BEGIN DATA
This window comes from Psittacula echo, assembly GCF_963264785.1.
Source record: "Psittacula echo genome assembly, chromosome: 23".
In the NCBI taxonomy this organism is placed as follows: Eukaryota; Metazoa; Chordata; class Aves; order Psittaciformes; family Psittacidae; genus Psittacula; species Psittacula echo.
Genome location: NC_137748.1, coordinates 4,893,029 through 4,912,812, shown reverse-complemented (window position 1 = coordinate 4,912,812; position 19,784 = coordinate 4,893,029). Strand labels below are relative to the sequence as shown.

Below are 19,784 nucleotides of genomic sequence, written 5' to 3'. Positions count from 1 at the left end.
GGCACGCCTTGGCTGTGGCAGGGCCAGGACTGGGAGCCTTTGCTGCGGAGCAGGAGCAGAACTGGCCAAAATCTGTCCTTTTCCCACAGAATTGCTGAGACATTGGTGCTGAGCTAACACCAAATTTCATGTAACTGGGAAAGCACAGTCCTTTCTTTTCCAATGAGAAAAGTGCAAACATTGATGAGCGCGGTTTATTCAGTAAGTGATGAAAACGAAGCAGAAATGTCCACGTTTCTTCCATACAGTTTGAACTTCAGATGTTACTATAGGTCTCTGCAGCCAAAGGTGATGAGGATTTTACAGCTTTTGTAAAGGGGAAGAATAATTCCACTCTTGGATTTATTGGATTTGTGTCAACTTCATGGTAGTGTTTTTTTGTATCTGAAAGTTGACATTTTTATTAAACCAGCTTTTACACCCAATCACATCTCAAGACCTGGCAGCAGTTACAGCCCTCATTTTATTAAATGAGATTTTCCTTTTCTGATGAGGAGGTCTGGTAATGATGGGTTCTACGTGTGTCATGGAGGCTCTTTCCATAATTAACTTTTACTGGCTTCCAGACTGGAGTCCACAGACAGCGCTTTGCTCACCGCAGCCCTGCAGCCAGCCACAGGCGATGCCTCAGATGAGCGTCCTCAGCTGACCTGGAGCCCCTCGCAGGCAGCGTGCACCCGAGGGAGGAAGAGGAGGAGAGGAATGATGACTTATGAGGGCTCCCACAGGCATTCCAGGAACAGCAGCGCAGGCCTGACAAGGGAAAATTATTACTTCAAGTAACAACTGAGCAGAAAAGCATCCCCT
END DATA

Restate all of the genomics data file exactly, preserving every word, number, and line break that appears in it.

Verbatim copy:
This window comes from Psittacula echo, assembly GCF_963264785.1.
Source record: "Psittacula echo genome assembly, chromosome: 23".
In the NCBI taxonomy this organism is placed as follows: Eukaryota; Metazoa; Chordata; class Aves; order Psittaciformes; family Psittacidae; genus Psittacula; species Psittacula echo.
Genome location: NC_137748.1, coordinates 4,893,029 through 4,912,812, shown reverse-complemented (window position 1 = coordinate 4,912,812; position 19,784 = coordinate 4,893,029). Strand labels below are relative to the sequence as shown.

Below are 19,784 nucleotides of genomic sequence, written 5' to 3'. Positions count from 1 at the left end.
GGCACGCCTTGGCTGTGGCAGGGCCAGGACTGGGAGCCTTTGCTGCGGAGCAGGAGCAGAACTGGCCAAAATCTGTCCTTTTCCCACAGAATTGCTGAGACATTGGTGCTGAGCTAACACCAAATTTCATGTAACTGGGAAAGCACAGTCCTTTCTTTTCCAATGAGAAAAGTGCAAACATTGATGAGCGCGGTTTATTCAGTAAGTGATGAAAACGAAGCAGAAATGTCCACGTTTCTTCCATACAGTTTGAACTTCAGATGTTACTATAGGTCTCTGCAGCCAAAGGTGATGAGGATTTTACAGCTTTTGTAAAGGGGAAGAATAATTCCACTCTTGGATTTATTGGATTTGTGTCAACTTCATGGTAGTGTTTTTTTGTATCTGAAAGTTGACATTTTTATTAAACCAGCTTTTACACCCAATCACATCTCAAGACCTGGCAGCAGTTACAGCCCTCATTTTATTAAATGAGATTTTCCTTTTCTGATGAGGAGGTCTGGTAATGATGGGTTCTACGTGTGTCATGGAGGCTCTTTCCATAATTAACTTTTACTGGCTTCCAGACTGGAGTCCACAGACAGCGCTTTGCTCACCGCAGCCCTGCAGCCAGCCACAGGCGATGCCTCAGATGAGCGTCCTCAGCTGACCTGGAGCCCCTCGCAGGCAGCGTGCACCCGAGGGAGGAAGAGGAGGAGAGGAATGATGACTTATGAGGGCTCCCACAGGCATTCCAGGAACAGCAGCGCAGGCCTGACAAGGGAAAATTATTACTTCAAGTAACAACTGAGCAGAAAAGCATCCCCT